The excitement over the $3.8bn sale of DreamWorks Animation to Comcast/Universal has provoked many a column inch on Universal mimicking the empire Disney has created through a decade of acquisitive manoeuvres (Marvel, Pixar, Lucasfilm). You can’t really argue with the Mouse House success story, and while it seems regulators just nod passively at every new stride towards industry monopolisation and consequent reduction of variety, they did block Comcast’s bid for Time Warner Cable.

The strategy to place Despicable Me and Illumination Entertainment brain Chris Melendandri in the equivalent of the John Lasseter position at Disney-Pixar, overseeing DreamWorks creative content as well as his Illumination duties, further emphasises knowing a good business strategy to snaffle when you see it. But, if that’s a sign of things to come, all may not be rosy.

Arguably, Disney animation has been rekindled under the eye of Lasseter, even if their traditional animation has dried up completely. Pixar, though, has become increasingly bankrupt creatively, relying on sequels to prop up what was once an exemplar of creativity and originality. And, when it has tried something new (last year), it had to balance a big hit with by far its biggest failure. I guess the plus side is that neither Illumination nor DreamWorks can profess to histories of following other than the lowest common denominator, but somewhere along the line someone is sure to lose out in this.

The Nice Guys

The Deadline Hollywood comments section probably isn’t the first port of call for erudite insights into movies, but calling out Warner Bros for a trailer seemingly designed to evoke memories of Grindhouse is pretty dead-on. Their marketing department didn’t seem to have much idea of how to sell The Nice Guys from the start, and now they’ve evidently given up all hope, reduced to appealing to the five people who think a dirt and grime, mis-spliced retro-vibe is cool. Given the debacle that was the selling of the Tarantino/Rodriguez collaboration this is tantamount to an admission of defeat. In distinction to that mess, I have high hopes for Shane Black’s film, but it already looks like another great movie of his no one will go and see (after Kiss Kiss Bang Bang).


Twin Peaks

The cast list announced at the beginning of the week for Twin Peaks included various interesting and eclectic names (Jim Belushi, Monica Belucci – perhaps they will play a married couple and keep their surnames –  Richard Chamberlain, Ernie Hudson, Robert Knepper, Jennifer Jason Leigh, Matthew Lillard, Max Perlich, Tim Roth, John Savage, Tom Sizemore) as well as Lynch universe prior detainees (Balthazar Getty, Naomi Watts). Jeremy Davies’ appearance should be no surprise; his entire acting career has been leading up to a role in a David Lynch project.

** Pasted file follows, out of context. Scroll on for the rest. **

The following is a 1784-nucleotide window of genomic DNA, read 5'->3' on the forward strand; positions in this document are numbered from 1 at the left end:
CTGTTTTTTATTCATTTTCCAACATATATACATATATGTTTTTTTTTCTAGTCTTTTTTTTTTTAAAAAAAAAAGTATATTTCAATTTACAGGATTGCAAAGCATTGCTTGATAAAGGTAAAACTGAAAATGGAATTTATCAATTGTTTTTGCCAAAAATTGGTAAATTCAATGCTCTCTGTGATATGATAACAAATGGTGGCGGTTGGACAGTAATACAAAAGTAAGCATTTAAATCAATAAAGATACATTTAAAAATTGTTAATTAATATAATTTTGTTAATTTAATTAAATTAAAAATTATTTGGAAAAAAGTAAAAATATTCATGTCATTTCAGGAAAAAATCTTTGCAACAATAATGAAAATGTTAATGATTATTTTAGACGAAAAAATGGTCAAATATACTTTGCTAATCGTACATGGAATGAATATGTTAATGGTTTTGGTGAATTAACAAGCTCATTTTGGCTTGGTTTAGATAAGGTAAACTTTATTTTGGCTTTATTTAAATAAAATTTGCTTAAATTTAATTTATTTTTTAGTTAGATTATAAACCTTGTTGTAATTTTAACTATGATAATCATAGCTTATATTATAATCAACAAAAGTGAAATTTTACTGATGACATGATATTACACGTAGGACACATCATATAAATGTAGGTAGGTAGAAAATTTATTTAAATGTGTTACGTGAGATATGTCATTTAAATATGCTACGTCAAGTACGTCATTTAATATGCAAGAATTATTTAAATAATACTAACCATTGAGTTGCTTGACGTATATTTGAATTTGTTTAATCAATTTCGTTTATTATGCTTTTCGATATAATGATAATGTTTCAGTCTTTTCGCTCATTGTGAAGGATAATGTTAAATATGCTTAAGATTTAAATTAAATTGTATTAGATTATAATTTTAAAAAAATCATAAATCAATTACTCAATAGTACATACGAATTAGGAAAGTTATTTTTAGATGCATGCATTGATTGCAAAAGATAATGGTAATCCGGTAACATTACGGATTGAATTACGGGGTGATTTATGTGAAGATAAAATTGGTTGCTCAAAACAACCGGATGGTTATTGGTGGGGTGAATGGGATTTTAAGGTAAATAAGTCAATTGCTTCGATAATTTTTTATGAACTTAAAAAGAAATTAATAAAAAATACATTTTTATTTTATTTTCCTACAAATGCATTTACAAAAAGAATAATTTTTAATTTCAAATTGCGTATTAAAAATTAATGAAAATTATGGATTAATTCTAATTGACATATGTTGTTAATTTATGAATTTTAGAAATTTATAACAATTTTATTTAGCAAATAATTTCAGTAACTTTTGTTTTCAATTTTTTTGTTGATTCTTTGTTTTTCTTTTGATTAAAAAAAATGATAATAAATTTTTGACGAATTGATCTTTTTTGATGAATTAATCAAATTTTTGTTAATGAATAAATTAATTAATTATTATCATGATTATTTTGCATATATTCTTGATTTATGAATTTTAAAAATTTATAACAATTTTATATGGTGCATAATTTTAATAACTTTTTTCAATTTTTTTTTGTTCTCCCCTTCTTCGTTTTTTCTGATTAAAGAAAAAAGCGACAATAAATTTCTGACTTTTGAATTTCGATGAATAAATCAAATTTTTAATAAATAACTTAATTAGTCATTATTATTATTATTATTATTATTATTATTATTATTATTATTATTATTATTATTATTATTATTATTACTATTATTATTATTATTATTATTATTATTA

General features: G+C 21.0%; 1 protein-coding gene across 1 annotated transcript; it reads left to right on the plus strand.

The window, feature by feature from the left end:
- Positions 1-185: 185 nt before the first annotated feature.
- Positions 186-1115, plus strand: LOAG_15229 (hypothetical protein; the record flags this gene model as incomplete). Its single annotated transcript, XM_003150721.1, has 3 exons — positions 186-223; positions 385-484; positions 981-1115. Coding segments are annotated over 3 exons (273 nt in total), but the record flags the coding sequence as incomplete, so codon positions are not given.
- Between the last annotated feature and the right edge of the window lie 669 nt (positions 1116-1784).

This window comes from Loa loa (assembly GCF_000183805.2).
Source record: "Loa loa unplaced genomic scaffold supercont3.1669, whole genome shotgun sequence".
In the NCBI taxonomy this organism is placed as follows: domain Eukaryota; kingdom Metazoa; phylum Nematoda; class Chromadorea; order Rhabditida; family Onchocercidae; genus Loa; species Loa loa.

Of course, I’m most excited by Miguel Ferrer, Russ Tamblyn and – yes! – David Duchovny coming back. Perhaps they’ll even find James Marshall something to do, other than pout a lot and ride his bike. They’ve even found a place for Alicia Witt, which is quite something.

Most notable are the non-shows. No Man from Another Place Michael J Anderson, no Sheriff Truman Michael Ontkean (Robert Forster is playing the sheriff, it has been suggested, although whether this is Truman or another sheriff is unclear; Forster was in the running for the Truman role first time out), no Annie (which is a crying shame, as of all the original cast Heather Graham has only improved over the intervening quarter of a century).

Also no Chris Isaak (perhaps Lynch is swapping in musicians; Trent Reznor and Eddie Vedder both appear) or Keifer Sutherland, so it could be the Fire Walk with Me continuity, despite Harry Dean Stanton’s involvement, will be on a backburner. Mention of the movie is also a reminder that, sadly, we can’t expect a reappearance from David Bowie’s indelible Philip Jeffries.